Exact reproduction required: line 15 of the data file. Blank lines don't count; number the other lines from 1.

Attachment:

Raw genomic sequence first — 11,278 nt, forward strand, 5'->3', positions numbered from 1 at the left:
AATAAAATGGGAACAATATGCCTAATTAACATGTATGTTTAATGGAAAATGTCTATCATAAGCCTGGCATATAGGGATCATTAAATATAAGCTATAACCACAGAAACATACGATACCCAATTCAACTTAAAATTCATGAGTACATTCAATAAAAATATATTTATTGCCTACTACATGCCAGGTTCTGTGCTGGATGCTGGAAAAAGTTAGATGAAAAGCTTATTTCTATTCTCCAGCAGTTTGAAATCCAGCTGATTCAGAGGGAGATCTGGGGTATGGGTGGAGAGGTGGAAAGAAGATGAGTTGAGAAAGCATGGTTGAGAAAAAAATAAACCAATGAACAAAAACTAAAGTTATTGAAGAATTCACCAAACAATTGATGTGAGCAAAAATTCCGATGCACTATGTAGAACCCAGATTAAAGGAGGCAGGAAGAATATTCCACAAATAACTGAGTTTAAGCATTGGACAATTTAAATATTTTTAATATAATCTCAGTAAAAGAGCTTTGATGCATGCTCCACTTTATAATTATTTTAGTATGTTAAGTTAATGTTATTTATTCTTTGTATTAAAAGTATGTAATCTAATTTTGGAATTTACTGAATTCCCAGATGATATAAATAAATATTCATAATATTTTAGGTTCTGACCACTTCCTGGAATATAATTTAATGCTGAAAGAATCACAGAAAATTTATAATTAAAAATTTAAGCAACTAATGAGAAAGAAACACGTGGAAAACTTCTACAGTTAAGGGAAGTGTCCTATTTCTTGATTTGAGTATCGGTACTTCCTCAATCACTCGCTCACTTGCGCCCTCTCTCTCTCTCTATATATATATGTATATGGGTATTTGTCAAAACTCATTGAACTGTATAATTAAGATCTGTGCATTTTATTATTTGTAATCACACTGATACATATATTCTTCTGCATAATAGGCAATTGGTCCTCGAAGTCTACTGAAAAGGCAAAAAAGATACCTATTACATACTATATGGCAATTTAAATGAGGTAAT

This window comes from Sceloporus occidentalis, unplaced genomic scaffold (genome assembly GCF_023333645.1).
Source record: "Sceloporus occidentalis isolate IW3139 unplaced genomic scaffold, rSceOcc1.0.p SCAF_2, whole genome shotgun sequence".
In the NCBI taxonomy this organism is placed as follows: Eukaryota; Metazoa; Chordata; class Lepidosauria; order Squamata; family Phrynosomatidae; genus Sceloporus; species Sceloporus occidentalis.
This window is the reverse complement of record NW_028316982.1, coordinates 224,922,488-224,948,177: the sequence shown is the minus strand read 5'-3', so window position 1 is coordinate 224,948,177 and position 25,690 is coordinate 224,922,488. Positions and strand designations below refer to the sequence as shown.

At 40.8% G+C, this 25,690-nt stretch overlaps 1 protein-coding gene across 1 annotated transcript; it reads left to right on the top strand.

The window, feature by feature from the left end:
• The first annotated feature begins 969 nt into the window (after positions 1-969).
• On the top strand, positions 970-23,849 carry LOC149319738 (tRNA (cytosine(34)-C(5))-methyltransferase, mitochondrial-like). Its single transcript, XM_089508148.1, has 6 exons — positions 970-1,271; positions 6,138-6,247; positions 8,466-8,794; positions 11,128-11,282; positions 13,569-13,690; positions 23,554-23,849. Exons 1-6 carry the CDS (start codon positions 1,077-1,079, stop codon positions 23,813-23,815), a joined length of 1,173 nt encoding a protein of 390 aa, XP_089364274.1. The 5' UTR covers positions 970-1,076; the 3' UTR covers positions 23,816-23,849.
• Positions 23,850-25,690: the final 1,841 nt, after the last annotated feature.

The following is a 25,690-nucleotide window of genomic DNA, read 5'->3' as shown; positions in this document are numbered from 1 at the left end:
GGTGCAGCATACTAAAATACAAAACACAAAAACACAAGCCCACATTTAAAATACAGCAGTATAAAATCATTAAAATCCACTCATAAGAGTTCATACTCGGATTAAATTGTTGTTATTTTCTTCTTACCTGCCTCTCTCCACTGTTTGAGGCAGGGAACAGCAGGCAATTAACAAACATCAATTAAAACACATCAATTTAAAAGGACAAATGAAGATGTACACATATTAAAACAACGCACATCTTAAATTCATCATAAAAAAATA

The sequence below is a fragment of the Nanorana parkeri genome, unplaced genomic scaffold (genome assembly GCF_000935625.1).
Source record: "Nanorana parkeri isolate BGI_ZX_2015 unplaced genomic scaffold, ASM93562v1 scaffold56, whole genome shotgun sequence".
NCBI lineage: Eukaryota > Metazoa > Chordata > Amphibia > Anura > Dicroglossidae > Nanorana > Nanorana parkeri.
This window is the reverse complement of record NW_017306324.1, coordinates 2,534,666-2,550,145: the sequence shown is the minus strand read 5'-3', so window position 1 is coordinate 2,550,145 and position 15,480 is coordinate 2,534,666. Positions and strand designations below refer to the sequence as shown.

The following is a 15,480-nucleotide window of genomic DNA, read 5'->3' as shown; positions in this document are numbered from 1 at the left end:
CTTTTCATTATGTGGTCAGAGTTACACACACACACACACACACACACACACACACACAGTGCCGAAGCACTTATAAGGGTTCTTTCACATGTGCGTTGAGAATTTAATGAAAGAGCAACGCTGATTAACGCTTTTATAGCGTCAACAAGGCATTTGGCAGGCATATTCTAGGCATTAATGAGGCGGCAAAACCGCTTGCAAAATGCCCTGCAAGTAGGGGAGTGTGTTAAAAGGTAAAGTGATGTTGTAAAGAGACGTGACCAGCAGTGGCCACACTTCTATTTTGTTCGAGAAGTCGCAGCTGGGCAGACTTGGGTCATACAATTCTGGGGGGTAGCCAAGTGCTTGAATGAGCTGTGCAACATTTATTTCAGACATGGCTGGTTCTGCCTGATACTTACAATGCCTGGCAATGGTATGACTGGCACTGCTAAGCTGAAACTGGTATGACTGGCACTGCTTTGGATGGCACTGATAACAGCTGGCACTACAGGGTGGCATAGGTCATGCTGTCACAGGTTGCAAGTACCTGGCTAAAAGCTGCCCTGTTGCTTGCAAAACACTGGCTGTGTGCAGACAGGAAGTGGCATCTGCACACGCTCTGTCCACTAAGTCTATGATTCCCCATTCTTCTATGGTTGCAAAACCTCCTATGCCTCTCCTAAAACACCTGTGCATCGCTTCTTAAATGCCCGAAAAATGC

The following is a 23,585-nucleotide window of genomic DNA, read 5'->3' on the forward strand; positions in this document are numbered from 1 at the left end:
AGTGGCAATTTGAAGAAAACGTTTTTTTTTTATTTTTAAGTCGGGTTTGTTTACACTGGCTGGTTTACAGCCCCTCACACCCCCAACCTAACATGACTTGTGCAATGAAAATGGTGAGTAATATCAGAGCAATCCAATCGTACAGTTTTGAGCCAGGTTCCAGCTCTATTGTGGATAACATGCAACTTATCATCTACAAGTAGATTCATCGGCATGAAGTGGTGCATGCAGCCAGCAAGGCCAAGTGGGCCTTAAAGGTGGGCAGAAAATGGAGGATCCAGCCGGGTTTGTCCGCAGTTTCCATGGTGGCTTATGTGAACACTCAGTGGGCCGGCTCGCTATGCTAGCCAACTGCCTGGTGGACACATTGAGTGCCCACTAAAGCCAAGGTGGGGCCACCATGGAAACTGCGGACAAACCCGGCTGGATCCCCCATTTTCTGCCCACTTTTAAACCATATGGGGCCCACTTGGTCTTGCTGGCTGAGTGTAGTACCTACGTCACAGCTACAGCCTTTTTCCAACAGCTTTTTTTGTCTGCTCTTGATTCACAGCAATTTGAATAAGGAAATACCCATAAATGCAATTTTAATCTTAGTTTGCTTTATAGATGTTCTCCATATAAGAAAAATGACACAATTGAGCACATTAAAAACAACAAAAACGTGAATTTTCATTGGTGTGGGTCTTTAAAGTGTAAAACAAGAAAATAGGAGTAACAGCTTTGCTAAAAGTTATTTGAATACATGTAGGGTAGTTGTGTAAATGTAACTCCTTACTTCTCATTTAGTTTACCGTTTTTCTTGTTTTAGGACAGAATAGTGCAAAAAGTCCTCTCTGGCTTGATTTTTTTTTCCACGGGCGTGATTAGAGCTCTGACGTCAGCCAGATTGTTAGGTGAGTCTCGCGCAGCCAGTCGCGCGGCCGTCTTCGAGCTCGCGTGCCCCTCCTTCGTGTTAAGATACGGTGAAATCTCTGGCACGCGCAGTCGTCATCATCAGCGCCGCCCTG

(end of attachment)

Source record: "Nanorana parkeri isolate BGI_ZX_2015 unplaced genomic scaffold, ASM93562v1 scaffold56, whole genome shotgun sequence".